Striatal output pathways are known to play a crucial role in the control of movement. One possible component for shaping the synaptic output of striatal neuron is the glutamatergic input that originates from cortex and thalamus. Although reports focusing on quantifying glutamatergic-induced morphological changes in striatum exist, the role of glutamatergic input in regulating striatal function remains poorly understood. Using primary neurons from newborn mice of either sex in a reduced two-neuron microcircuit culture system, we examined whether glutamatergic input modulates the output of striatal neurons. We found that glutamatergic input enhanced striatal inhibition in vitro With a glutamatergic partner from either cortex or thalamus, we attributed this potentiation to an increase in the size of quantal IPSC, suggesting a strengthening of the postsynaptic response to GABAergic signaling. Additionally, a differential effect of cortical and thalamic innervation onto striatal GABAergic neurons output was revealed. We observed that cortical, but not thalamic input, enhanced the number of releasable GABAergic synaptic vesicles and morphological synapses. Importantly, these alterations were reverted by blockade of neuronal activity and glutamate receptors, as well as disruption of BDNF-TrkB signaling. Together, our data indicate, for first time, that GABAergic synapse formation in corticostriatal pairs depends on two parallel, but potentially intersecting, signaling pathways that involve glutamate receptor activation in striatal neurons, as well as BDNF signaling. Understanding how cortical and thalamic inputs refine striatal output will pave the way toward dissecting basal ganglia activity in both physiological and pathological conditions.SIGNIFICANCE STATEMENT Striatal GABAergic microcircuits are critical for motor function. However, the mechanisms controlling striatal output, particularly at the level of synaptic strength, are unclear. Using two-neuron culture system, we quantified the synaptic output of individual striatal GABAergic neurons paired with a glutamatergic partner and studied the influence of the excitatory connections that are known to be interregionally formed in vivo We found that glutamatergic input potentiated striatal inhibitory output, potentially involving an increased feedback and/or feedforward inhibition. Moreover, distinct components of glutamatergic innervation, such as firing activity or release of neurotrophic factors were shown to be required for the glutamatergic-induced phenotype. Investigation, therefore, of two-neuron in vitro microcircuits could be a powerful tool to explore synaptic mechanisms or disease pathophysiology.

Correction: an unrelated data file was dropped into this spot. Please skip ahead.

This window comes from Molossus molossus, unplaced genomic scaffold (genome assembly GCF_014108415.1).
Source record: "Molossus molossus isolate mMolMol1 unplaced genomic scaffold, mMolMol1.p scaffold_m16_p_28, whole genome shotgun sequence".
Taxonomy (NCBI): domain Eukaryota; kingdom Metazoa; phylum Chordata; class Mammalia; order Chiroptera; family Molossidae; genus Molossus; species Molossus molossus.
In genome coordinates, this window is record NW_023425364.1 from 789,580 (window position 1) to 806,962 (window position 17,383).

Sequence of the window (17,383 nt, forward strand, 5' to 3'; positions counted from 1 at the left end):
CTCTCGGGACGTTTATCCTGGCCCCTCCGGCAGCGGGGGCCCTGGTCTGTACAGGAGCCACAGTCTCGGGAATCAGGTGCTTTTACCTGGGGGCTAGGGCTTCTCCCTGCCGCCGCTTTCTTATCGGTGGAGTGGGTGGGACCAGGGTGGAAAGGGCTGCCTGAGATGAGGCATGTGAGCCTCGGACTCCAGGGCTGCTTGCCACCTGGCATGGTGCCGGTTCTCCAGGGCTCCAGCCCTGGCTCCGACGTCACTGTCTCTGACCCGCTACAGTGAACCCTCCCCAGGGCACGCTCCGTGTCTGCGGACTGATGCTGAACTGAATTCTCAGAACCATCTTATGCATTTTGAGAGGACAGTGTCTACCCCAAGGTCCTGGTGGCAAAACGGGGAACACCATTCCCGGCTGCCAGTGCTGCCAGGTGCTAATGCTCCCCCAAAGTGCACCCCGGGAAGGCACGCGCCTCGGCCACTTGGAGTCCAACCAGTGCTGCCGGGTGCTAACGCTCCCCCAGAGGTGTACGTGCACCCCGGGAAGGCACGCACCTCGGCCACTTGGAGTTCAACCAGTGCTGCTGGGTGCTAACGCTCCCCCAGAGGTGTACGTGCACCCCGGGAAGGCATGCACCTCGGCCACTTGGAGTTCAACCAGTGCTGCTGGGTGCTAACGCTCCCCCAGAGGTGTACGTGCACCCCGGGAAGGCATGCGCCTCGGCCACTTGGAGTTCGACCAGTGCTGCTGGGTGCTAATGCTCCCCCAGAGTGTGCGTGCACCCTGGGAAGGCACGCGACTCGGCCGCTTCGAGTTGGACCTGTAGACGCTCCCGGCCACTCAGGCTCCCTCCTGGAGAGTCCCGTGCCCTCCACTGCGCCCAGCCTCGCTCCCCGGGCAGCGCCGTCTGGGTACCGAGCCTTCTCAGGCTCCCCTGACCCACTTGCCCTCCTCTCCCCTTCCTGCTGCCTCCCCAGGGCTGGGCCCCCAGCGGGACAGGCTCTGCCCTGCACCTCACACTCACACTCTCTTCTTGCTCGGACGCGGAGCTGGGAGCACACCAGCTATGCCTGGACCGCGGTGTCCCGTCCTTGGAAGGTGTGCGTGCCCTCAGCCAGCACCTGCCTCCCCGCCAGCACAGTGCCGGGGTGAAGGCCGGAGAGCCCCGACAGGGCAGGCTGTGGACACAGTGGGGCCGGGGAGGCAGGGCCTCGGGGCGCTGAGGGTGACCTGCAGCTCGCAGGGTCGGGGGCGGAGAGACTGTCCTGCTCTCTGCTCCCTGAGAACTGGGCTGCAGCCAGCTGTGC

Keywords: BDNF; GABAergic neuron; cell culture; excitatory input; paired recordings; striatum.
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